How many of you remember your very first email address? I do. Mine was a Hotmail account, with an embarrassing Hanson-related handle. (Don’t judge me. It was the ‘90s.)
My cousin from Winnipeg encouraged me to sign up so that she and I could move our longstanding pen-pal letters from paper and stickers to online. We were 12 and 13, you see – it was time to mature.
At the time, I knew nothing about the internet. In my mind, it was an abstract concept – a nebulous space that existed somewhere beyond the perceivable world. I couldn’t comprehend how MP3 players worked… where did the songs live, if not on a CD or tape? I viewed texting as some sort of magical voodoo. It was not to be trusted.
But only a few short years later, my high school friends and I had shifted from phone calls to MSN Messenger as our primary mode of after-school communication. Musically-inclined people had MySpace pages. Internet-savvy friends used LiveJournal to blog all of their feelings, and participated in chat rooms. And when I was 19, I created my first website: a Yahoo GeoCities monstrosity with a black background and neon pink text.
Throughout high school, I was always the person with a camera at parties, in the hallways, and on trips – my huge photo-album binders were my pride and joy. (I loved to write funny captions under each photo.) The GeoCities website was my first foray into online photo albums – of course, I didn’t know how to create a gallery back then, and simply placed a single photo on each webpage with a button at the bottom to go to the next photo. Yikes.
Looking back, I was a prime target for Facebook and other visual-based social networking platforms. Facebook itself didn’t emerge on the mainstream scene for Canadian university students until my fourth year of undergrad. I held out at first, deeming it a waste of time (if only I had known…) but as soon as I dipped in a toe, I jumped in headfirst and have been a frequent and enthusiastic user of social media ever since.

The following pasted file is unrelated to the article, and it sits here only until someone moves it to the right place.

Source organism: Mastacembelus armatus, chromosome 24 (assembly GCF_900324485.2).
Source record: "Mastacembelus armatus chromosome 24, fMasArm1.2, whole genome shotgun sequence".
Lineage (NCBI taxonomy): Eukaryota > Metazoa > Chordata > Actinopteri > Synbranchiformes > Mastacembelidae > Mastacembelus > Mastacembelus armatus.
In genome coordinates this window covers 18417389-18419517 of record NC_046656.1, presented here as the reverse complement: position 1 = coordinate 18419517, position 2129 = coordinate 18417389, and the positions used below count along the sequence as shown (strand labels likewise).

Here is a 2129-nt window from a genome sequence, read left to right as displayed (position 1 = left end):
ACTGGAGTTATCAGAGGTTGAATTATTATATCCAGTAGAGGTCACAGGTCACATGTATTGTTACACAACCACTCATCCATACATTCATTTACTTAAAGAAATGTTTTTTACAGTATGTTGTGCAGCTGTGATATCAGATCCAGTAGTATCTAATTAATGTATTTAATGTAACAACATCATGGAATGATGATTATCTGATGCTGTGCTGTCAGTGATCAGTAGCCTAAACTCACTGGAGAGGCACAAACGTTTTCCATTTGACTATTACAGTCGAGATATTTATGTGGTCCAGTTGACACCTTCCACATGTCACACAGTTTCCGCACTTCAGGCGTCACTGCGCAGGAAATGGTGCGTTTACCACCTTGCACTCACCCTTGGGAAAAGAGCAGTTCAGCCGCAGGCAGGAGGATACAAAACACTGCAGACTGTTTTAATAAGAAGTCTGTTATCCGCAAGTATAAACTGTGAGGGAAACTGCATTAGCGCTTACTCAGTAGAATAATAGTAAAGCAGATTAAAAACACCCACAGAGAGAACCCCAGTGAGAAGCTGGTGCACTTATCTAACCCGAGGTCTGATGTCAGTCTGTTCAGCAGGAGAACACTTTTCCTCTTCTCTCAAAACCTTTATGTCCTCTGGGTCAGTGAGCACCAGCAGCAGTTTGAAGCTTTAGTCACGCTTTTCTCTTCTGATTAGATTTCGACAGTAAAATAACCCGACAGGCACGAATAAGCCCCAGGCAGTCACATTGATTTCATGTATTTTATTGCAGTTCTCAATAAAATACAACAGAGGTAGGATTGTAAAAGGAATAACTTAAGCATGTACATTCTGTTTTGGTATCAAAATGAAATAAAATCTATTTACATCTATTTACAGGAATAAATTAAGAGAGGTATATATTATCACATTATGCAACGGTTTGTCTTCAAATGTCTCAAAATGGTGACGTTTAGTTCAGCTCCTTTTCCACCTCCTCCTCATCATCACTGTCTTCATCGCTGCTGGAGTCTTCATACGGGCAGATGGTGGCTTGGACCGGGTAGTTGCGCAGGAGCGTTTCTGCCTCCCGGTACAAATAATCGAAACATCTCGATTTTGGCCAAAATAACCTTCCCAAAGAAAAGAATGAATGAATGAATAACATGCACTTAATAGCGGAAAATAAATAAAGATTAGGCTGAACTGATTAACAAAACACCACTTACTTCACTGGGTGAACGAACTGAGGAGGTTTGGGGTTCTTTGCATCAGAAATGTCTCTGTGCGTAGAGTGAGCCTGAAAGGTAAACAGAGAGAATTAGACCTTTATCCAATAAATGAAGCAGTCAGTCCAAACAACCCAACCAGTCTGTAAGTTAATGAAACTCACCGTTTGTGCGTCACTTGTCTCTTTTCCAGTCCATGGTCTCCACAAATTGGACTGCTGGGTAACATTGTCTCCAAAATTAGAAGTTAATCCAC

I cannot imagine what it must be like for teenagers today, growing up with such a drastically different media landscape and comprehension of the digital world. I have significant sympathy for the generation or two ahead of mine, who were already trained and proficient in their working fields when, suddenly, this new and often incomprehensible method of communication was thrown into the mix.
I’m old enough to remember the bafflement of trying to wrap my mind around a technology that was not only leaps and bounds ahead of anything I’d known before, but had the audacity to continue to change and evolve at a pace that made it difficult to keep up with. It’s no wonder many people simply refused to change their systems.
It’s this story – my memories of the past 20 years as an Internet newbie to professional – that I keep in my mind as I work with people who haven’t quite let go of the paper version of the world yet. For those of us who do remember a different time, it can be quite a journey.
Photo credit: txinkman